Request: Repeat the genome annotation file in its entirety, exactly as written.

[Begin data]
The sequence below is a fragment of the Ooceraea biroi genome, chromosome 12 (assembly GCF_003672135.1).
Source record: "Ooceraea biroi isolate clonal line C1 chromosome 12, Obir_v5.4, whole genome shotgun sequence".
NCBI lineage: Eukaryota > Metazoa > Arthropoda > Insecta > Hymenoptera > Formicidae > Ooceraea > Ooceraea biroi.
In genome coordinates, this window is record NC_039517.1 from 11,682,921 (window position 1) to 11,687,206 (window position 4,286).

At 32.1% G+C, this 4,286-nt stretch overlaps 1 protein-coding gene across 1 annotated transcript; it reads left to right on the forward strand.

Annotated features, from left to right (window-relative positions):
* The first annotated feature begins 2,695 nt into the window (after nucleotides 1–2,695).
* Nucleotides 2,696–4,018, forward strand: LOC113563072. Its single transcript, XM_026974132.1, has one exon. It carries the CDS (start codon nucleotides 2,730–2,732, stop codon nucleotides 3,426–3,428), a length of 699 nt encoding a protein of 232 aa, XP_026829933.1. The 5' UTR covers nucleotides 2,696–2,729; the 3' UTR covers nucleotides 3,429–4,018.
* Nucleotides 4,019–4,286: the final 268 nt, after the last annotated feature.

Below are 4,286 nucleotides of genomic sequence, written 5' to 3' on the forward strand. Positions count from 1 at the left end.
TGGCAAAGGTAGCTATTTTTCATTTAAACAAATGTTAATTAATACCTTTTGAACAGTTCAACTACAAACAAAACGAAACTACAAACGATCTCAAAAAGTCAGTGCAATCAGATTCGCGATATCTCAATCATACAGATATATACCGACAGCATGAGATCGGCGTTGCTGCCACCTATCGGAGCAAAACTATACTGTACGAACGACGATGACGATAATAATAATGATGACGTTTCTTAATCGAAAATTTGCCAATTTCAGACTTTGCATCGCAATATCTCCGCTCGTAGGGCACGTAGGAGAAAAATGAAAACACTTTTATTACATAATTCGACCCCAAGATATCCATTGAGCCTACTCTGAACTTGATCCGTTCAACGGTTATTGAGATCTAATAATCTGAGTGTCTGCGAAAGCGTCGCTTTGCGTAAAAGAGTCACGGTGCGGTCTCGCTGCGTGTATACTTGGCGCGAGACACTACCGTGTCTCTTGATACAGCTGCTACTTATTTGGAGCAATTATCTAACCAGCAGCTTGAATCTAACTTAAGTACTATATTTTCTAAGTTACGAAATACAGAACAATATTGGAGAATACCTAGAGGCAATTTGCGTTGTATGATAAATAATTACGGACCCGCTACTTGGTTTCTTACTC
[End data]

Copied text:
The sequence below is a fragment of the Ooceraea biroi genome, chromosome 12 (assembly GCF_003672135.1).
Source record: "Ooceraea biroi isolate clonal line C1 chromosome 12, Obir_v5.4, whole genome shotgun sequence".
NCBI lineage: Eukaryota > Metazoa > Arthropoda > Insecta > Hymenoptera > Formicidae > Ooceraea > Ooceraea biroi.
In genome coordinates, this window is record NC_039517.1 from 11,682,921 (window position 1) to 11,687,206 (window position 4,286).

At 32.1% G+C, this 4,286-nt stretch overlaps 1 protein-coding gene across 1 annotated transcript; it reads left to right on the forward strand.

Annotated features, from left to right (window-relative positions):
* The first annotated feature begins 2,695 nt into the window (after nucleotides 1–2,695).
* Nucleotides 2,696–4,018, forward strand: LOC113563072. Its single transcript, XM_026974132.1, has one exon. It carries the CDS (start codon nucleotides 2,730–2,732, stop codon nucleotides 3,426–3,428), a length of 699 nt encoding a protein of 232 aa, XP_026829933.1. The 5' UTR covers nucleotides 2,696–2,729; the 3' UTR covers nucleotides 3,429–4,018.
* Nucleotides 4,019–4,286: the final 268 nt, after the last annotated feature.

Below are 4,286 nucleotides of genomic sequence, written 5' to 3' on the forward strand. Positions count from 1 at the left end.
TGGCAAAGGTAGCTATTTTTCATTTAAACAAATGTTAATTAATACCTTTTGAACAGTTCAACTACAAACAAAACGAAACTACAAACGATCTCAAAAAGTCAGTGCAATCAGATTCGCGATATCTCAATCATACAGATATATACCGACAGCATGAGATCGGCGTTGCTGCCACCTATCGGAGCAAAACTATACTGTACGAACGACGATGACGATAATAATAATGATGACGTTTCTTAATCGAAAATTTGCCAATTTCAGACTTTGCATCGCAATATCTCCGCTCGTAGGGCACGTAGGAGAAAAATGAAAACACTTTTATTACATAATTCGACCCCAAGATATCCATTGAGCCTACTCTGAACTTGATCCGTTCAACGGTTATTGAGATCTAATAATCTGAGTGTCTGCGAAAGCGTCGCTTTGCGTAAAAGAGTCACGGTGCGGTCTCGCTGCGTGTATACTTGGCGCGAGACACTACCGTGTCTCTTGATACAGCTGCTACTTATTTGGAGCAATTATCTAACCAGCAGCTTGAATCTAACTTAAGTACTATATTTTCTAAGTTACGAAATACAGAACAATATTGGAGAATACCTAGAGGCAATTTGCGTTGTATGATAAATAATTACGGACCCGCTACTTGGTTTCTTACTC